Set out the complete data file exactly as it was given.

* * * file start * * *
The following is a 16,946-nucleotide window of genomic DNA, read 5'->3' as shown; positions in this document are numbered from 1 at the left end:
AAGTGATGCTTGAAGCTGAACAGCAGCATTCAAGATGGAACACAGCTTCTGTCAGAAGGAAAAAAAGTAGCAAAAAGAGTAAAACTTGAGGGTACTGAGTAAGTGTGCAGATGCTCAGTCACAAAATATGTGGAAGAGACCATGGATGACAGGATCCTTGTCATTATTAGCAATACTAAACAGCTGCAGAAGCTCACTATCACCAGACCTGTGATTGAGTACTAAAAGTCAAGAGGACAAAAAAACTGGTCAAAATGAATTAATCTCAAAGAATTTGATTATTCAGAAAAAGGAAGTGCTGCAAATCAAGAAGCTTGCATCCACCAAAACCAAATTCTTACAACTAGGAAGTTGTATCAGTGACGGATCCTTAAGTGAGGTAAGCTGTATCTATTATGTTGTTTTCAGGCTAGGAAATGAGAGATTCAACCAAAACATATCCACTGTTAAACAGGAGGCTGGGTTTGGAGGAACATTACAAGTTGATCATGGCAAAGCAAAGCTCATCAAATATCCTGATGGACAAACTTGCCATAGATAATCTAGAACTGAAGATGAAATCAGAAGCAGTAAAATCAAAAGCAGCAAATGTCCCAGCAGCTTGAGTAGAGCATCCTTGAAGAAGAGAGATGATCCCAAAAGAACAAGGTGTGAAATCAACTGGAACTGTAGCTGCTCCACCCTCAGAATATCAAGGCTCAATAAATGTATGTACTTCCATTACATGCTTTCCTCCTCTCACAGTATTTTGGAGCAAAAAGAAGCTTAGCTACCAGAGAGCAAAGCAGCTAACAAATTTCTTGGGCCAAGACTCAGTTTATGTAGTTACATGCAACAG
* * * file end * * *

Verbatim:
The following is a 16,946-nucleotide window of genomic DNA, read 5'->3' as shown; positions in this document are numbered from 1 at the left end:
AAGTGATGCTTGAAGCTGAACAGCAGCATTCAAGATGGAACACAGCTTCTGTCAGAAGGAAAAAAAGTAGCAAAAAGAGTAAAACTTGAGGGTACTGAGTAAGTGTGCAGATGCTCAGTCACAAAATATGTGGAAGAGACCATGGATGACAGGATCCTTGTCATTATTAGCAATACTAAACAGCTGCAGAAGCTCACTATCACCAGACCTGTGATTGAGTACTAAAAGTCAAGAGGACAAAAAAACTGGTCAAAATGAATTAATCTCAAAGAATTTGATTATTCAGAAAAAGGAAGTGCTGCAAATCAAGAAGCTTGCATCCACCAAAACCAAATTCTTACAACTAGGAAGTTGTATCAGTGACGGATCCTTAAGTGAGGTAAGCTGTATCTATTATGTTGTTTTCAGGCTAGGAAATGAGAGATTCAACCAAAACATATCCACTGTTAAACAGGAGGCTGGGTTTGGAGGAACATTACAAGTTGATCATGGCAAAGCAAAGCTCATCAAATATCCTGATGGACAAACTTGCCATAGATAATCTAGAACTGAAGATGAAATCAGAAGCAGTAAAATCAAAAGCAGCAAATGTCCCAGCAGCTTGAGTAGAGCATCCTTGAAGAAGAGAGATGATCCCAAAAGAACAAGGTGTGAAATCAACTGGAACTGTAGCTGCTCCACCCTCAGAATATCAAGGCTCAATAAATGTATGTACTTCCATTACATGCTTTCCTCCTCTCACAGTATTTTGGAGCAAAAAGAAGCTTAGCTACCAGAGAGCAAAGCAGCTAACAAATTTCTTGGGCCAAGACTCAGTTTATGTAGTTACATGCAACAG